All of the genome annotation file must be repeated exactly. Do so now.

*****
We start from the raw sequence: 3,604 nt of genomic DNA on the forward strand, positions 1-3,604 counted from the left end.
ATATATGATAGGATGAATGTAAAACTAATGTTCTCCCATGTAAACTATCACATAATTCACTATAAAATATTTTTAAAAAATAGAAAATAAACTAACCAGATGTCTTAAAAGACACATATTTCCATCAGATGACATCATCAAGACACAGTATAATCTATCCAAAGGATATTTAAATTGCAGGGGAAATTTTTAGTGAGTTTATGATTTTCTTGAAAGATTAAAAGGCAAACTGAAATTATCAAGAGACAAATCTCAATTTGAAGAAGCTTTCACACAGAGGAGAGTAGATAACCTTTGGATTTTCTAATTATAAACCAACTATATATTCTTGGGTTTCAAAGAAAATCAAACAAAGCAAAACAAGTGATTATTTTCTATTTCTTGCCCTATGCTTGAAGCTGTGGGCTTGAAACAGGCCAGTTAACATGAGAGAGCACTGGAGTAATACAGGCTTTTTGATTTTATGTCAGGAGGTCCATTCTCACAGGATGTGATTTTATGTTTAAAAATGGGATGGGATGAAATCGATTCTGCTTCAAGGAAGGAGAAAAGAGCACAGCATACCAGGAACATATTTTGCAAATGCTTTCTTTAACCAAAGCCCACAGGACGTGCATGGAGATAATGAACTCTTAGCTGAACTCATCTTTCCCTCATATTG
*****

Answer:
We start from the raw sequence: 3,604 nt of genomic DNA on the forward strand, positions 1-3,604 counted from the left end.
ATATATGATAGGATGAATGTAAAACTAATGTTCTCCCATGTAAACTATCACATAATTCACTATAAAATATTTTTAAAAAATAGAAAATAAACTAACCAGATGTCTTAAAAGACACATATTTCCATCAGATGACATCATCAAGACACAGTATAATCTATCCAAAGGATATTTAAATTGCAGGGGAAATTTTTAGTGAGTTTATGATTTTCTTGAAAGATTAAAAGGCAAACTGAAATTATCAAGAGACAAATCTCAATTTGAAGAAGCTTTCACACAGAGGAGAGTAGATAACCTTTGGATTTTCTAATTATAAACCAACTATATATTCTTGGGTTTCAAAGAAAATCAAACAAAGCAAAACAAGTGATTATTTTCTATTTCTTGCCCTATGCTTGAAGCTGTGGGCTTGAAACAGGCCAGTTAACATGAGAGAGCACTGGAGTAATACAGGCTTTTTGATTTTATGTCAGGAGGTCCATTCTCACAGGATGTGATTTTATGTTTAAAAATGGGATGGGATGAAATCGATTCTGCTTCAAGGAAGGAGAAAAGAGCACAGCATACCAGGAACATATTTTGCAAATGCTTTCTTTAACCAAAGCCCACAGGACGTGCATGGAGATAATGAACTCTTAGCTGAACTCATCTTTCCCTCATATTG